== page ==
The piggy bank of last resort, known as your 401(k), is far easier to crack now for those enduring financial trauma in the fight against the coronavirus pandemic.
No one likes the thought of dipping into long term savings, but the financial picture for many families is becoming increasingly bleak. On Thursday, the U.S. Labor Department reported that more than 26 million people filed unemployment claims in the five weeks through last April 18.
Stimulus checks, enhanced jobless benefits and short-term options to postpone paying the mortgage will help fill the gap for many.
Some people may have an emergency savings account that can cover three months or more of expenses. And they should definitely tap into that savings first.
Plenty of people, though, don’t have much readily available savings. Many faced financial challenges long before heading into the COVID-19-induced recession. And then they lost a paycheck.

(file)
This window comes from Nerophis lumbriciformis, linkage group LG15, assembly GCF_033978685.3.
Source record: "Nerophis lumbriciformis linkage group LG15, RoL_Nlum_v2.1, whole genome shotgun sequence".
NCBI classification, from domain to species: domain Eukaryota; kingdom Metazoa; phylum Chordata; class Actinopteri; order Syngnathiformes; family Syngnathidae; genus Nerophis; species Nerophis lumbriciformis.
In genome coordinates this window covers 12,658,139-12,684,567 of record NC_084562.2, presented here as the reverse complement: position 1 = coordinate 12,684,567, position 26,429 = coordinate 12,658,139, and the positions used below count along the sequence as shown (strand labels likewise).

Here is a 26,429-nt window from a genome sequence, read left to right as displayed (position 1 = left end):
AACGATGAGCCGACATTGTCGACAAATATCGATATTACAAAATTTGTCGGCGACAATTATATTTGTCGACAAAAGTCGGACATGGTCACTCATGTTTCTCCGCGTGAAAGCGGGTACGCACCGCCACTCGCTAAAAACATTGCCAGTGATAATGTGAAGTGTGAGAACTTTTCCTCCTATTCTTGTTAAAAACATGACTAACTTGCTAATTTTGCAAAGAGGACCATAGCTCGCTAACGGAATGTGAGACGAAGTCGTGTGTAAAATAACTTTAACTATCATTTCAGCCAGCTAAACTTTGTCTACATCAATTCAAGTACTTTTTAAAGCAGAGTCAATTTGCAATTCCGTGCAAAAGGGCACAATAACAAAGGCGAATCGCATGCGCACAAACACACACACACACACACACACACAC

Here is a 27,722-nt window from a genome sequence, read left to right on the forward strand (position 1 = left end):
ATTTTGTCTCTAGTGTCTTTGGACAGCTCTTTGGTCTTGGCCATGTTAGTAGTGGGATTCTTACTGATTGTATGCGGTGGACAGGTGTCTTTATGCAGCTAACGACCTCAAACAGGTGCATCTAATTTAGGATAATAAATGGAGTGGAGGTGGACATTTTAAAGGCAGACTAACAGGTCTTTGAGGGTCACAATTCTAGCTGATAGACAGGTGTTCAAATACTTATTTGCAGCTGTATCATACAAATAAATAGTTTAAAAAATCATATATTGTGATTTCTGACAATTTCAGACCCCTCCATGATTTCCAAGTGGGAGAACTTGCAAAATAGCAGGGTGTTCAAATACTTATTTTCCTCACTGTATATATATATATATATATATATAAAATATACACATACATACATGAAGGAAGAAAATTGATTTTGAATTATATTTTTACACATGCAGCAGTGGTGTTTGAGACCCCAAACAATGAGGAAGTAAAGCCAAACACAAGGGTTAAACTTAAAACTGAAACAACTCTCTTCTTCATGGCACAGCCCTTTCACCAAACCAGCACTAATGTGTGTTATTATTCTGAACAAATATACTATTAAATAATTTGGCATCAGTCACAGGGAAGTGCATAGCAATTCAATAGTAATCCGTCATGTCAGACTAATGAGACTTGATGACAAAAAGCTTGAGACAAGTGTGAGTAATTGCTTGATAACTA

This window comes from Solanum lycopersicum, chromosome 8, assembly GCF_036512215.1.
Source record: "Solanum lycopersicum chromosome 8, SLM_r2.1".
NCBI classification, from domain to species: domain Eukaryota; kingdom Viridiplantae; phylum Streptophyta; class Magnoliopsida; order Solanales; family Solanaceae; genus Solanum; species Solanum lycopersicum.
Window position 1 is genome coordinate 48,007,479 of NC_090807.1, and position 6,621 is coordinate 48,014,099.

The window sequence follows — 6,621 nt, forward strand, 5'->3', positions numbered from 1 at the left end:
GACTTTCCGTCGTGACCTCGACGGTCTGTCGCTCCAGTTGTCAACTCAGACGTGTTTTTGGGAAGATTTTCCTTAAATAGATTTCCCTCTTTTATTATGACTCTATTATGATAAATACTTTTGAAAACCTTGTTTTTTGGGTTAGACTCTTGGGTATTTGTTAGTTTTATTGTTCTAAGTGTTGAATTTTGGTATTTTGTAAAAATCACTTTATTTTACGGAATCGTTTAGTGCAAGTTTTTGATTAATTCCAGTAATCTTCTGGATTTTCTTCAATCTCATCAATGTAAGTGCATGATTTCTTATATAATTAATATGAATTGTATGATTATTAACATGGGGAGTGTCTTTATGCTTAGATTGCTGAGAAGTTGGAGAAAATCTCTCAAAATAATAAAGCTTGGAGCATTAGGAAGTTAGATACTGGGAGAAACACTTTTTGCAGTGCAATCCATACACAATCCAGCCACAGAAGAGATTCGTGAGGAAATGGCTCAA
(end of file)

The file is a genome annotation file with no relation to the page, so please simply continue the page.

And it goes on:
But they often do have a 401(k), as many companies currently have automatic enrollment where they withhold a certain percentage of an employee’s pay to put into the plan.
“Many people found themselves in this current crisis having no job but some assets locked into a long-term retirement plan,” said Dave Stinnett, principal, head of the strategic retirement consulting group for Vanguard.
Congress recognized that the financial crisis is serious and put emergency-like measures in place in the CARES Act, or the Coronavirus Aid, Relief, and Economic Security Act. Some of these measures are similar to relief offered to a community that was just hit by a hurricane or tornado.
The coronavirus relief package, for example, could make it easier to avoid penalties when tapping into retirement savings. Special breaks may be allowed only if your employer has agreed to offer them, but they’re clearly worth researching if you’re risking foreclosure on your home or facing other serious financial challenges.
Some workers were able take advantage of COVID-19 related withdrawals as early as April 8 in some Fidelity-managed plans, according to Meghan Murphy, a vice president at Fidelity.